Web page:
3
$\begingroup$

I don't mean to sound rude and denigrating to math educators but I always imagined that a science teacher (physics/chemistry), who has to know math, would be eligible to teach math?

Ignoring the pedagogical differences and the fact that there are far less science teachers than math teachers, content wise strictly speaking, isn't a science teacher thus then qualified to teach math? Is there something a math teacher can do that a science teacher cannot?

The only parts of math that science teachers probably cannot do as well are abstract math, number theory and statistics and probability.

Am I wrong in this thinking?

$\endgroup$
10
  • 7
    $\begingroup$ Why should we "[ignore] the pedagogical differences"? $\endgroup$
    – JRN
    May 28, 2022 at 2:05
  • 3
    $\begingroup$ A mathematics teacher has to know the language the students use. Does that make them qualified to teach that language? $\endgroup$
    – JRN
    May 28, 2022 at 2:07
  • 2
    $\begingroup$ Well, yes, as you already acknowledge, "up to a point". Just as high school math teachers can teach high school physics up to a point. These are the two closest things. In fact, the basic chemistry "stoichiometry" has a lot in common with "number theory", and little to do with calculus. $\endgroup$ May 28, 2022 at 3:08
  • 6
    $\begingroup$ Which level of education are we talking about here? This is different in kindergarten and at university... $\endgroup$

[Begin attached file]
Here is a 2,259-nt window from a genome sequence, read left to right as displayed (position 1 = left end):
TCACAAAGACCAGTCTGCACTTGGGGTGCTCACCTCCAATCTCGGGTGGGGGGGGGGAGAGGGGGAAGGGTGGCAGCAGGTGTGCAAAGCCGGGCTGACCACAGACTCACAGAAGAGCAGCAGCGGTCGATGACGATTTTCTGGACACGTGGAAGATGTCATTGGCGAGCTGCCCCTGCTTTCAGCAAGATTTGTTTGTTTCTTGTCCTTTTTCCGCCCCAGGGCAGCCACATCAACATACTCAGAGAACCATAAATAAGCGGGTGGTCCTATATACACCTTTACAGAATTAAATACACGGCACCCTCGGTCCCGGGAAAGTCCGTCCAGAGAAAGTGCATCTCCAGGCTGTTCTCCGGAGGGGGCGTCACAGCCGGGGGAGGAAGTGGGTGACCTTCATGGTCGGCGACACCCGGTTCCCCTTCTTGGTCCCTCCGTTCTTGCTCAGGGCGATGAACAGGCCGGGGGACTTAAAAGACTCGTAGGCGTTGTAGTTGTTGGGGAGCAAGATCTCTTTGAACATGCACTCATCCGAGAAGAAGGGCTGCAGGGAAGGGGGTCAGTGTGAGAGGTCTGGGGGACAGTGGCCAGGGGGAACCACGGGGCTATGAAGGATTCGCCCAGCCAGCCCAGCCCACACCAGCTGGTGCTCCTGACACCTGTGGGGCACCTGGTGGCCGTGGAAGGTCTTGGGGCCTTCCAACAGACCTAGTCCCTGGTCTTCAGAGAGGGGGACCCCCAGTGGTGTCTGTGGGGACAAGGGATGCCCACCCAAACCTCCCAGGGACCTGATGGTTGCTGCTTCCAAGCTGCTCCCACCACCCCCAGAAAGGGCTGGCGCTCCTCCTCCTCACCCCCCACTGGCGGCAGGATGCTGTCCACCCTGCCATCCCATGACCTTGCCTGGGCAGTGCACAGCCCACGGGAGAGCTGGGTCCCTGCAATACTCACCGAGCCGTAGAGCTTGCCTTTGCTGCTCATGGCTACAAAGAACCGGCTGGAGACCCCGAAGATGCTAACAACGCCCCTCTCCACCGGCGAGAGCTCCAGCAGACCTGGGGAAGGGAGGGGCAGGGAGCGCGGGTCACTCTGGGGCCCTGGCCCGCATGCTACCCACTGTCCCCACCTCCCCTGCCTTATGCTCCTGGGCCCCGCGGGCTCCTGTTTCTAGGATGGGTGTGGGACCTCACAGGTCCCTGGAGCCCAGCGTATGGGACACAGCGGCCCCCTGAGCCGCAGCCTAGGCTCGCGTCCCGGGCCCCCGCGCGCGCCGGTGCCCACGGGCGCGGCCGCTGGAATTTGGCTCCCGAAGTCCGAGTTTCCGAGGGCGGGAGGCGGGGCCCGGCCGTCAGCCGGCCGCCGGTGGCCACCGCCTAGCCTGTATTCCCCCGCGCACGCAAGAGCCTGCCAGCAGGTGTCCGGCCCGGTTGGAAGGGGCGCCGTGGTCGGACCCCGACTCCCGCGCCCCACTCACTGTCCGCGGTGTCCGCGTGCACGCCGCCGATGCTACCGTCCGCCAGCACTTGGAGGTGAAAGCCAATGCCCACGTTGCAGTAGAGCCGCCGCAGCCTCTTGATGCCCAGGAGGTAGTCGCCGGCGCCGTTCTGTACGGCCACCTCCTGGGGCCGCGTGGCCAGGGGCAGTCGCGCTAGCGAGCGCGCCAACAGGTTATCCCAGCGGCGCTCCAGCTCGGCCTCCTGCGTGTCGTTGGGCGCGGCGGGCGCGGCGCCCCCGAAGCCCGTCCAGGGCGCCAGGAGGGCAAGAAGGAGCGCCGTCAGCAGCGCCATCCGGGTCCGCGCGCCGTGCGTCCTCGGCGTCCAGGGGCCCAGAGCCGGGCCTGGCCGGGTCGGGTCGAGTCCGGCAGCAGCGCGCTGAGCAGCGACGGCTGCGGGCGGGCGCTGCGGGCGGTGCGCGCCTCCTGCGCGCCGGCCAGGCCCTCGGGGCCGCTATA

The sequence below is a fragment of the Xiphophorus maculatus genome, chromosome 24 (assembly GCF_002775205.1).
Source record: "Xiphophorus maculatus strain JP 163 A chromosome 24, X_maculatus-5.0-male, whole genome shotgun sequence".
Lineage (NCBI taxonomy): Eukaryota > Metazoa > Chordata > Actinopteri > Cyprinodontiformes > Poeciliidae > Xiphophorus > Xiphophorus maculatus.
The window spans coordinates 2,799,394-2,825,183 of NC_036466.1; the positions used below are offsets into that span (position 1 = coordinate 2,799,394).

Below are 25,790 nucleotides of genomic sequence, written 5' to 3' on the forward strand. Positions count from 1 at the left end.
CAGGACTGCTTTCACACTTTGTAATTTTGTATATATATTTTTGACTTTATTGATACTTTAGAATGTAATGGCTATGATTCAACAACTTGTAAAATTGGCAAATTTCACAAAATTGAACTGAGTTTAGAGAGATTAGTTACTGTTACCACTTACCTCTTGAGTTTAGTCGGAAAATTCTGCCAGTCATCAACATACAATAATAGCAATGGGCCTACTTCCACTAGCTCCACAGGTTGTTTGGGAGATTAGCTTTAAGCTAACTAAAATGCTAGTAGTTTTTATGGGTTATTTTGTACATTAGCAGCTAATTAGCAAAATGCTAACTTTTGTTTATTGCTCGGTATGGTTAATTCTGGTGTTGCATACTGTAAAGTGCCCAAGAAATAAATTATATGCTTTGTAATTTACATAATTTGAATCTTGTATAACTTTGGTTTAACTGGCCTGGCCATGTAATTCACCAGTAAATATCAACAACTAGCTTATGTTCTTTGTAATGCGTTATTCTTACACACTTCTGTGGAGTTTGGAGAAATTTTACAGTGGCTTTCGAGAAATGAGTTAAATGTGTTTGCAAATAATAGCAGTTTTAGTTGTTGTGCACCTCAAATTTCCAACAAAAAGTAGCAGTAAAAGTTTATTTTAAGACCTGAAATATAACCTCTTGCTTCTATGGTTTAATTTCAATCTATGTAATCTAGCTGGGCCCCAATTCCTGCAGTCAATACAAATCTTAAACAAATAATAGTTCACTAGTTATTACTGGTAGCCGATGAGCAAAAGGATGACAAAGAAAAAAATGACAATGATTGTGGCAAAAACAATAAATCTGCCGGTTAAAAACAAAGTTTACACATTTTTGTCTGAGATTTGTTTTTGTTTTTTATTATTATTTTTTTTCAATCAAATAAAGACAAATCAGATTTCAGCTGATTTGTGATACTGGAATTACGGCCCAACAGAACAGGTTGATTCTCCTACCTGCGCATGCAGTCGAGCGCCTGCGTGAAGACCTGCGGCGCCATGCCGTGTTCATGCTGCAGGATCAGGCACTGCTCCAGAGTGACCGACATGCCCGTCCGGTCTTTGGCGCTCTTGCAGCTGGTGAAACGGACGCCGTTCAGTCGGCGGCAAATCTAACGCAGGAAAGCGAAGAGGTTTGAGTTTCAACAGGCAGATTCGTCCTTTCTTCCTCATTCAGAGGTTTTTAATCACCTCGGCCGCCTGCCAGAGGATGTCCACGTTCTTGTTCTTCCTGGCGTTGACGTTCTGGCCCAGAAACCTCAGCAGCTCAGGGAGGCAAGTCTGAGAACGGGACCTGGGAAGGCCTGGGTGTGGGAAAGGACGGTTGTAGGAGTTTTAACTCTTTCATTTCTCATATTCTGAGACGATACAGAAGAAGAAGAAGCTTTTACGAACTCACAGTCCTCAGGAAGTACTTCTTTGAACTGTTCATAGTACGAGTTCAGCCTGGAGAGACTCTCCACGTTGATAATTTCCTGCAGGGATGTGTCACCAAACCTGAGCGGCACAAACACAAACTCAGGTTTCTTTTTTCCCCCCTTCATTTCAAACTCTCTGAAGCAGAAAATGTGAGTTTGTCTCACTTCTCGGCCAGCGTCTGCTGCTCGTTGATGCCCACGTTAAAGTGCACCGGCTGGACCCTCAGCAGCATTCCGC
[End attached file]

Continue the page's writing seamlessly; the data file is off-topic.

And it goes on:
– Tommi
    May 28, 2022 at 6:58
  • 5
    $\begingroup$ Even many math majors graduate without much clue of what mathematics really is. They may not truly understand that mathematics is about inference, not executing algorithms. I would image that many science educators would earn their degree without ever being expected to produce a proof of a theorem. It would be disturbing for such a person to teach mathematics, because (while they may be proficient with using some of its results as tools) they do not know what the subject is even about. $\endgroup$ May 28, 2022 at 17:47

5 Answers 5

8
$\begingroup$

That depends on the level. In general the rule is that to teach a subject coherently, one needs to know roughly speaking five times more than one is going to present to the students. If this condition is satisfied, then you should be just fine (the little quirks like what would be the best way/order to present this or that can be picked up on the way and there is no universal agreement on them anyway). If not, you'd rather leave it to other people. I acted as a tutor in elementary physics a couple of times (kinematics and dynamics: Newton laws, energy/momentum conservation and such) and I felt completely comfortable with that though I'm a pure math professor, and the results were satisfactory too, but I wouldn't go into, say, teaching quantum mechanics though I am not totally ignorant of it.

So just evaluate your knowledge and make the conclusion yourself. I have no doubt that you'll be fine teaching addition of fractions but I have my reservations about letting you teach a graduate university course in measure theory (though I don't know you well enough to declare that you are disqualified from it, of course). Just follow that 5 to 1 rule and you'll be well within your competence level, that's all.